This publications portal is a repository of all IOM migration health publications from 2006 to present where IOM was a primary contributor.
Publications include peer-reviewed scientific papers, technical reports, training guides/manuals, policy briefs/discussion papers, factsheets, newsletters, research reviews, conference and poster presentations. These are categorized by topic, author, country/region covered as well as by year, language, and type of publication. The map reflects the countries covered by the publications.
To browse or search: simply use the filter options on the left-hand side. Alternatively, you can enter keyword/s in the search box. Selecting a specific publication will lead to a ‘download’ link or link to the website where the document is housed. Here is the step-by-step guide for your reference.
Author/s: Mosler Vidal, E. and F. Laczko
Migration can be a powerful driver for sustainable development and is recognized as a cross-cutting issue throughout the entire 2030 Agenda for Sustainable Development. While the inclusion of migration in the 2030 Agenda presents countries with a series of new migration data challenges and reporting requirements, when this was adopted in 2015 it was seen overall as a key opportunity to improve migration data. To date there has been no comprehensive stocktaking either of migration trends…Read more
This report is an annual overview of activities led and implemented by the Migration Health Division of the International Organization for Migration (IOM) in 2020, in partnership with Member States, United Nations agencies and other partners in the international community, to respond to the COVID-19 pandemic, meet the operational challenges and advance understanding of migration health, encourage socioeconomic development through migration, and work towards ensuring respect of the human…Read more
Author/s: Yasmine Zaki Abdelaziz, Gemma Arthurson, Haley West, Antonio Torres
The humanitarian community has had to learn about COVID-19 while responding to this new disease. From the start it was known that basic hygiene practices, such as proper handwashing, could help prevent its transmission. However, many displacement settings do not have the required facilities for implementing household and community-level Infection Prevention and Control (IPC) measures. They may also have weak governance systems for managing and maintaining water, sanitation, and hygiene (WASH…Read more
Author/s: IOM Migration Health Division
Restrictions on international travel, in-country movement limitations imposed by host governments, temporary cessation of visa application centers, and general safety considerations have resulted in the temporary suspension of many IOM's routine pre-migration health activities at the instruction of host governments or the recommendations of United Nations Resident Coordinators. As a result, IOM has begun adjusting its programming and engaging in discussions with its member states regarding…Read more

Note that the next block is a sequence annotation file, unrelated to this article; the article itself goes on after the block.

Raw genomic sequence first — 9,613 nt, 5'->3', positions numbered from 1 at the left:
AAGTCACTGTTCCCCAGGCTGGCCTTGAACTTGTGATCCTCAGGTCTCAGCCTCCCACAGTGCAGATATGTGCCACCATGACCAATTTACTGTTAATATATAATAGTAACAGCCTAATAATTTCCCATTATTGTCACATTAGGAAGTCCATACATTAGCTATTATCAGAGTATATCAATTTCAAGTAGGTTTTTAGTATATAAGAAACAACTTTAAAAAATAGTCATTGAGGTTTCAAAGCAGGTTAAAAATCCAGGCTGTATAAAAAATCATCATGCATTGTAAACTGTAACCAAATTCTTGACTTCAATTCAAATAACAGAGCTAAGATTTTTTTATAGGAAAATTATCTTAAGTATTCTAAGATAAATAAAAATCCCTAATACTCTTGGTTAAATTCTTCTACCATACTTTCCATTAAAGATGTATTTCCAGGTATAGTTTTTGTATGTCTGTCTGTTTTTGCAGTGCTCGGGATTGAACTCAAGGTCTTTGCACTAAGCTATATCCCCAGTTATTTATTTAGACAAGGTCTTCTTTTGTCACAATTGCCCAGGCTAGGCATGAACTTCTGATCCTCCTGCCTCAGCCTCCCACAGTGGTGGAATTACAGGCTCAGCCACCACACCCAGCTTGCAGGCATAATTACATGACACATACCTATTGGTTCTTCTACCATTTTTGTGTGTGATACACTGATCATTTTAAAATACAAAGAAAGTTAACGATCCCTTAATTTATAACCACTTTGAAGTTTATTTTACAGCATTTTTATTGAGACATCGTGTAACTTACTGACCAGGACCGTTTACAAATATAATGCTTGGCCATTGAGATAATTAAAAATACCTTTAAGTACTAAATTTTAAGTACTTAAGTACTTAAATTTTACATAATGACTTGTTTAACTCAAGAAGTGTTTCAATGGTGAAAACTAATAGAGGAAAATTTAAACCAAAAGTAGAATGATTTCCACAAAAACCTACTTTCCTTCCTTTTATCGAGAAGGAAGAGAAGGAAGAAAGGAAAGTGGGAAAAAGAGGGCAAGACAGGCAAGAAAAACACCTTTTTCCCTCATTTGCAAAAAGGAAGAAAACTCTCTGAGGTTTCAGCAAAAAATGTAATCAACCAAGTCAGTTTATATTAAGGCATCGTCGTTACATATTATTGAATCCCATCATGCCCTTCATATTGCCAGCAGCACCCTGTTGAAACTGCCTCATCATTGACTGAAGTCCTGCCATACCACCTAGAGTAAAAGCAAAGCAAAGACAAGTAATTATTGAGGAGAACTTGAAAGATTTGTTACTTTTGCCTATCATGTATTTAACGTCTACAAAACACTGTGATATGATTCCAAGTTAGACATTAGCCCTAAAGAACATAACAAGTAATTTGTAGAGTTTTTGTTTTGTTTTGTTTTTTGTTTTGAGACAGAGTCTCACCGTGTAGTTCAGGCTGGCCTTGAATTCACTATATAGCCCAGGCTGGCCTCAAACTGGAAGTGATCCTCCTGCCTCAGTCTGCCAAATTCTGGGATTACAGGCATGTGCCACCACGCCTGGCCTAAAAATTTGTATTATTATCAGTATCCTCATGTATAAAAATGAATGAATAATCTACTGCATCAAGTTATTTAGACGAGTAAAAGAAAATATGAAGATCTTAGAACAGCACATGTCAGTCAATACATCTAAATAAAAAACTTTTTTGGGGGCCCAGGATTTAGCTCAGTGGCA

The IHR (2005) are the only international legal framework for PoE. They are an agreement between 196 countries to work towards enhancing global health security through a multisectoral approach which includes a broad range of stakeholders. The aim is “to prevent, protect against, control and provide a public health response to the international spread of disease in ways that are commensurate with and restricted to public health risks, and which avoid unnecessary interference with…Read more
The Bulletin features recent publications stemming from IOM’s health-related programming globally – for instance, the migration health assessment programme and the mental health and psychosocial support program (MHPSS). Further, this issue showcases a number of publications and forums pertaining to COVID-19 at the nexus of research, health policy, and public health practice.
The audio podcast episode features an interview with IOM’s Dr. Olga Gorbacheva on the importance of following…Read more
Author/s: IOM’s Migration Health Division
This overview showcases only some of the key activities implemented in 2019 across the world, in lower-income settings and in complex emergencies, along the world’s most perilous migration routes, in the aftermath of natural disasters, or in response to disease outbreaks.
Author/s: WHO, IOM
Health literacy in health care is crucial to achieving a reduction in child mortality, improving maternal health, combating infectious diseases, and improving health outcomes. However, refugees and migrants may have lower health literacy than the host community, most often due to poor access to educational resources and information programmes, and related to economic, social, and language barriers. Refugees may also have difficulty interacting with health information due to low literacy…Read more
IOM’s COVID-19 programming contributes to the WHO’s Global Strategic Preparedness and Response Plan as well as the United Nations Global Humanitarian Response Plan. IOM’s programming is developed to be responsive to population mobility and cross-border dynamics while adopting an inclusive approach towards all travellers and migrants - regardless of their migratory status - and countering misinformation which can lead to anti-migrant sentiment and xenophobia. This approach is anchored in IOM’…Read more